“There is no amount of money in the world that could ever replace Nigel,” said Camika Shelby, Nigel’s mother. “You can’t put a price on a child. This lawsuit was about bringing change. It was about acknowledging that there needs to be change. It was about saving someone else’s child so that they don’t have to go through the horrible tragedy that I have. I hope this settlement will help bring about that change.”

With more than 300 anti-LGBTQ bills introduced by state lawmakers in the past year, Alabama lawmakers have sought to advance a record number of bills targeting LGBTQ rights, including passing one of the most anti-transgender legislative packages in history. Currently, Alabama joins 24 other states that don’t have laws protecting LGBTQ students from bullying on the basis of sexual orientation and gender identity.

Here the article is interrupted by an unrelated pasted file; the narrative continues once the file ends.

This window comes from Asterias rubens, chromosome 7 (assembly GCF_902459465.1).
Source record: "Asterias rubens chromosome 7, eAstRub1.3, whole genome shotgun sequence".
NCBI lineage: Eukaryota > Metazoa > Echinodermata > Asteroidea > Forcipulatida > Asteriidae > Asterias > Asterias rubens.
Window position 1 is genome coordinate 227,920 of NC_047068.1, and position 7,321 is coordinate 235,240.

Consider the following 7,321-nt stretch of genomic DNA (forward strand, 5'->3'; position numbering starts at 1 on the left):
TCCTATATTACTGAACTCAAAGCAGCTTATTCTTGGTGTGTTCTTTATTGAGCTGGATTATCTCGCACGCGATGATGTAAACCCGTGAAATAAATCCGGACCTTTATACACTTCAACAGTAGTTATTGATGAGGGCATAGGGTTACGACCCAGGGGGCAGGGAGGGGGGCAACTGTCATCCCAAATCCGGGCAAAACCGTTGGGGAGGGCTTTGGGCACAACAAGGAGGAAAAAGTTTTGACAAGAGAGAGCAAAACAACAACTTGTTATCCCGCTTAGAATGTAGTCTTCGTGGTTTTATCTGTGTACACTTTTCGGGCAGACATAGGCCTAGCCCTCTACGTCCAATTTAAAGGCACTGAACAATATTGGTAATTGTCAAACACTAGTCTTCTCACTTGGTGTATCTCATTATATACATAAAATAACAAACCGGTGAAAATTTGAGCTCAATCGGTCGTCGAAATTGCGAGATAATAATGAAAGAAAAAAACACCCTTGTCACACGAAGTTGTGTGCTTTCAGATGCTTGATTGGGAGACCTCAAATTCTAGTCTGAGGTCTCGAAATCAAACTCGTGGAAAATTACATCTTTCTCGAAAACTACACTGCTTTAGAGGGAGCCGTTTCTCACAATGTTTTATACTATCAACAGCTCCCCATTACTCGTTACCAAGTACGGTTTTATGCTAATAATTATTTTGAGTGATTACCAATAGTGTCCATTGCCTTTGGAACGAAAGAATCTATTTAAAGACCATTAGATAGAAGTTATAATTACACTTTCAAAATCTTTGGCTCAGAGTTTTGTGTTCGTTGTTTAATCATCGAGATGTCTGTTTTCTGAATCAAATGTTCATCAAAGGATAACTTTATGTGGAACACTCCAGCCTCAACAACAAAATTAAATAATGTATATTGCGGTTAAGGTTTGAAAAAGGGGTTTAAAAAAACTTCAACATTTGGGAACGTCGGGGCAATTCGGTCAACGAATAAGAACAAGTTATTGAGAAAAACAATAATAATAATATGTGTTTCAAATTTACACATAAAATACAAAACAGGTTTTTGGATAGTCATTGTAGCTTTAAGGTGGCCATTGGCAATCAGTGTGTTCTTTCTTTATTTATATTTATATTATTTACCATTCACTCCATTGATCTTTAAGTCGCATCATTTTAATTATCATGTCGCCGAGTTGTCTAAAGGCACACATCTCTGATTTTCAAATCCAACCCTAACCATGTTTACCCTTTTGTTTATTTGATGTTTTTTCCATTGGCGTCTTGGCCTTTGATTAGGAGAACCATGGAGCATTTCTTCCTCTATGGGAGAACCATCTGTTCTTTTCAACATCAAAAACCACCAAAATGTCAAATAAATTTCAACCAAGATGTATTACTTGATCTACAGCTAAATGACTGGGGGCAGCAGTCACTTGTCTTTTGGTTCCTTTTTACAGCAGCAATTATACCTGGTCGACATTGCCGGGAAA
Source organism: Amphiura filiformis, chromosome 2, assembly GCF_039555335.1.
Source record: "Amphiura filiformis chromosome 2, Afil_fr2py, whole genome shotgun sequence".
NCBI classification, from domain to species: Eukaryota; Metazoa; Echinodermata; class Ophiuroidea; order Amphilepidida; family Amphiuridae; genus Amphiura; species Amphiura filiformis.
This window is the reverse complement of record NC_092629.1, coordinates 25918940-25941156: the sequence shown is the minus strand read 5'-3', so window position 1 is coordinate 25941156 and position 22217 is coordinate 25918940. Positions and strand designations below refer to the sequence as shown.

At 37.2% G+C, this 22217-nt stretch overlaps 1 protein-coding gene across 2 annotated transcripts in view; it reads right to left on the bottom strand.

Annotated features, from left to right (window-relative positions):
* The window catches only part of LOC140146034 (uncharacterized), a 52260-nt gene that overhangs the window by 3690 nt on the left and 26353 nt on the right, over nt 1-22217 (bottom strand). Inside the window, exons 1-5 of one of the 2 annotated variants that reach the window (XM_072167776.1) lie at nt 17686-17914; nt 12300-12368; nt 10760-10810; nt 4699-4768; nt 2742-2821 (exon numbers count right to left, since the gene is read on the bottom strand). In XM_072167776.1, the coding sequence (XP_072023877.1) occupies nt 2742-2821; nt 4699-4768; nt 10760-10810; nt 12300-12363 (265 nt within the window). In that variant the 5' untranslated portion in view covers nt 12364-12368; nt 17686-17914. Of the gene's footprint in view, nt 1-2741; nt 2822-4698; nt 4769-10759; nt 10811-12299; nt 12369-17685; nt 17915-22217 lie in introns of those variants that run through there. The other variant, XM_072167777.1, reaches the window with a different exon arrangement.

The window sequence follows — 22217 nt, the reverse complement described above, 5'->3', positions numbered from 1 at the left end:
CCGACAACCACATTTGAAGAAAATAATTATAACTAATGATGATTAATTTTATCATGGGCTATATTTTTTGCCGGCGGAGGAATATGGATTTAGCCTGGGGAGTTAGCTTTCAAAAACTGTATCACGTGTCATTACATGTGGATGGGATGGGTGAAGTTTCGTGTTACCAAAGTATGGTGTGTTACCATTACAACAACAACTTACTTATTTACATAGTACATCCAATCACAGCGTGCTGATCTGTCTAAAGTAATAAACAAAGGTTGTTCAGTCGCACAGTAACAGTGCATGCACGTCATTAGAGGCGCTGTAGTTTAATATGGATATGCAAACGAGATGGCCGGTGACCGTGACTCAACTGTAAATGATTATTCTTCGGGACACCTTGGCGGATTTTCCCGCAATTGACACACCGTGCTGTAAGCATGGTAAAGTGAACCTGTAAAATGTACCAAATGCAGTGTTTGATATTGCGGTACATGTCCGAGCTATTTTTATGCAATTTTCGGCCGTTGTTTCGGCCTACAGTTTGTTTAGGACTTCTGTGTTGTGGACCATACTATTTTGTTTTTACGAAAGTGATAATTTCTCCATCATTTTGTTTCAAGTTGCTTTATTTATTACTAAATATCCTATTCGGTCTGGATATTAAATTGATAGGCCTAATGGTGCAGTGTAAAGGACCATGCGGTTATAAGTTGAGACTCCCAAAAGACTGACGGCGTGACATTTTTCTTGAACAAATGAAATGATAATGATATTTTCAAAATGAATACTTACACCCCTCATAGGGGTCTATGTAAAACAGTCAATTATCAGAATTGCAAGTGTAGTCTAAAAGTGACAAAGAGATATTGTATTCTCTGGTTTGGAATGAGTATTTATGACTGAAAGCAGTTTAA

“We’re very pleased that Huntsville City Schools has agreed to make substantial changes to ensure that students like Nigel are protected during a time when LGBTQ students are under attack nationwide,” said Public Justice Students’ Civil Rights Project Director Adele Kimmel. “We know that LGBTQ students and students of color experience discrimination at disproportionately high rates, so it’s critical that schools take proactive steps to protect these students. By amending its Title IX policies to clarify that sex-based discrimination includes conduct based on sexual orientation and nonconformity to gender stereotypes, Huntsville is taking an important step in the right direction.”